Pfizer's Coronavirus Vaccine Could Be Game-Changer For Student-Athletes

KDKA's Chris Hoffman has more.

Video Transcript

- Some good news today from Pfizer. The company says its vaccine was 100% effective in a new study of 12 to 15-year-olds. No cases were found among those who received the vaccine. Currently Pfizer's vaccine is authorized for anyone over the age of 16. Chris Hoffman tells us what this could mean for student athletes.

CHRIS HOFFMAN: For student athletes, masks like this are a way of life. Then there's the constant cloud over their head of having a game or practice postponed or canceled because of an outbreak. So the hope is if this vaccine gets authorized, it could be a real game changer. Becca Ryan is a freshman at Gateway High School and a three sport athlete-- soccer, basketball, and softball. COVID has made for a challenging first year.

BECCA RYAN: The mask, sometimes gets a little bit hard to play with it.

CHRIS HOFFMAN: She feels it's hard to get into the flow of a season when at any moment COVID-19 could change everything.

BECCA RYAN: You try and get used to it, but then there's another like shut down almost, so it's hard to get in a good groove.

CHRIS HOFFMAN: With the Pfizer news, she would be able to get the vaccine if it's authorized, allowing her and her teammates to be protected.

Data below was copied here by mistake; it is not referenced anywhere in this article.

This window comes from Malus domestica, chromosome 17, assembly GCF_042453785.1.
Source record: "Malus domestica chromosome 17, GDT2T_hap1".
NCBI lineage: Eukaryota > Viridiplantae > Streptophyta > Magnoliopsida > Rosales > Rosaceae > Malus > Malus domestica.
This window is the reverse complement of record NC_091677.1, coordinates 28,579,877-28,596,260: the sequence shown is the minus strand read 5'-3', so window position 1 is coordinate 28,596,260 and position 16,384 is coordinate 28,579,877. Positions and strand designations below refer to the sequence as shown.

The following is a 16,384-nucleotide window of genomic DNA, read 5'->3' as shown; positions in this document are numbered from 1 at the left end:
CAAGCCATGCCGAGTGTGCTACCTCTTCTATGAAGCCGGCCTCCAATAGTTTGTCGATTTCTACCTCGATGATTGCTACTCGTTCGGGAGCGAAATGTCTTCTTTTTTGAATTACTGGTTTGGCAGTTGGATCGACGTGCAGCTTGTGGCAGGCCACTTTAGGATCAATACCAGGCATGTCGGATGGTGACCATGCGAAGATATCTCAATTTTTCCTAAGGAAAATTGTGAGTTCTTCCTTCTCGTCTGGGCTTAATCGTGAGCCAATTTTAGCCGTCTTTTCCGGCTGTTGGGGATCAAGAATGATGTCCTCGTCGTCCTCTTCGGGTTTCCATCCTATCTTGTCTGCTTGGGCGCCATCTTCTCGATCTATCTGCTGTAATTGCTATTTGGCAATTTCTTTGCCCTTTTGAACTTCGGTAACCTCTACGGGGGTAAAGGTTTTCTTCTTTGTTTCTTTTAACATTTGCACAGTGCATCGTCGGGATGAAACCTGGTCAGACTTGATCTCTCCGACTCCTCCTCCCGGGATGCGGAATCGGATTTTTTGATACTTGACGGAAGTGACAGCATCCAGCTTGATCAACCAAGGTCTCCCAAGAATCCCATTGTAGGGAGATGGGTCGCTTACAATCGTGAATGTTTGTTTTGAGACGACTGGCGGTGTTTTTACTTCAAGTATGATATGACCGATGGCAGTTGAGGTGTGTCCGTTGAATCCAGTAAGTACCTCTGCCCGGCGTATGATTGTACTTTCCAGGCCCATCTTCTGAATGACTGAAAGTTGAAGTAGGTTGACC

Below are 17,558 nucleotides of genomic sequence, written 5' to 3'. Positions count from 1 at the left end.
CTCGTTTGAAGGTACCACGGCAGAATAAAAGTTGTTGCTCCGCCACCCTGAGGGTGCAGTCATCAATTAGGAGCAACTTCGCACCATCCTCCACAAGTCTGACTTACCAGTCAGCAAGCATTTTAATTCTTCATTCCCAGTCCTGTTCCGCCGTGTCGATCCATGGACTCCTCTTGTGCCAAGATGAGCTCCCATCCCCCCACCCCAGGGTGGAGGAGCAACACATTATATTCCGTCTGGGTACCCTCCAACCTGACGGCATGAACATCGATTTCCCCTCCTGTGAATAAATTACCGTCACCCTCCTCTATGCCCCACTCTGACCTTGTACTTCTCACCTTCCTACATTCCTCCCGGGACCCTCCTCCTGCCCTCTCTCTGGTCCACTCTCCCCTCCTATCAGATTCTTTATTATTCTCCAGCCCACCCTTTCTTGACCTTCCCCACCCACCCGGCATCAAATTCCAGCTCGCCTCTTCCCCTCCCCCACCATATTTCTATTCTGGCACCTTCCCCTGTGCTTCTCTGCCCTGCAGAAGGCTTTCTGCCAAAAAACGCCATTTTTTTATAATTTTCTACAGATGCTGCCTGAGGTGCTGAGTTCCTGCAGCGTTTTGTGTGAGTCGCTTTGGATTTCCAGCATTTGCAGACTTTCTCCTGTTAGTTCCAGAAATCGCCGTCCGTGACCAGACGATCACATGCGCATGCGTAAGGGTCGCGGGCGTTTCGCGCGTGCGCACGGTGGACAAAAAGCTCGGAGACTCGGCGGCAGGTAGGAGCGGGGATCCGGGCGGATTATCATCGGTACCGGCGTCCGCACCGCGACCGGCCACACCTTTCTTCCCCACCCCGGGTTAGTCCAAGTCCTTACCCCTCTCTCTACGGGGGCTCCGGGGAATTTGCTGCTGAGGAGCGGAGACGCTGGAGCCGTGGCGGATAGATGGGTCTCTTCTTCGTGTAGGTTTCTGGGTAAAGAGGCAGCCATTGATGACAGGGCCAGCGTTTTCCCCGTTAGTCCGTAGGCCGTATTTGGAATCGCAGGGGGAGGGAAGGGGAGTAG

- And the vaccination clearly is another really strong way, maybe the strongest of all, to ensure the kids' safety. It would be something that we would strongly encourage so that we could, you know, have as many athletes as possible vaccinated.

JOSEPH ARACRI: Very exciting data came out--

CHRIS HOFFMAN: Dr. Joseph Aracri says Pfizer's results weren't too surprising based on its effectiveness with adults.

JOSEPH ARACRI: If vaccine gives adults good immune response, we know that the kids are going to react pretty positively.

CHRIS HOFFMAN: As for a timeline on when we could see shots in arms, Dr. Aracri isn't too sure when but he hopes it could be before classes begin next school year.

JOSEPH ARACRI: So it may be that you start the fall off with masks, and maybe basketball next year before winter is without masks. Very difficult to predict because this is a new virus.

CHRIS HOFFMAN: With Becca playing a sport in every season, she'd like to see those shots sooner rather than later.

BECCA RYAN: It would make it more normal, you know, playing against other teams without having to worry about catching the virus.

CHRIS HOFFMAN: In speaking with the WPIAL, they can't make anything mandatory or encourage athletes to get the vaccine. That has to come from the individual schools and families. And speaking with schools, because of privacy laws they can just encourage people to get it, they themselves can't make it mandatory. Chris Hoffman, KDKA News.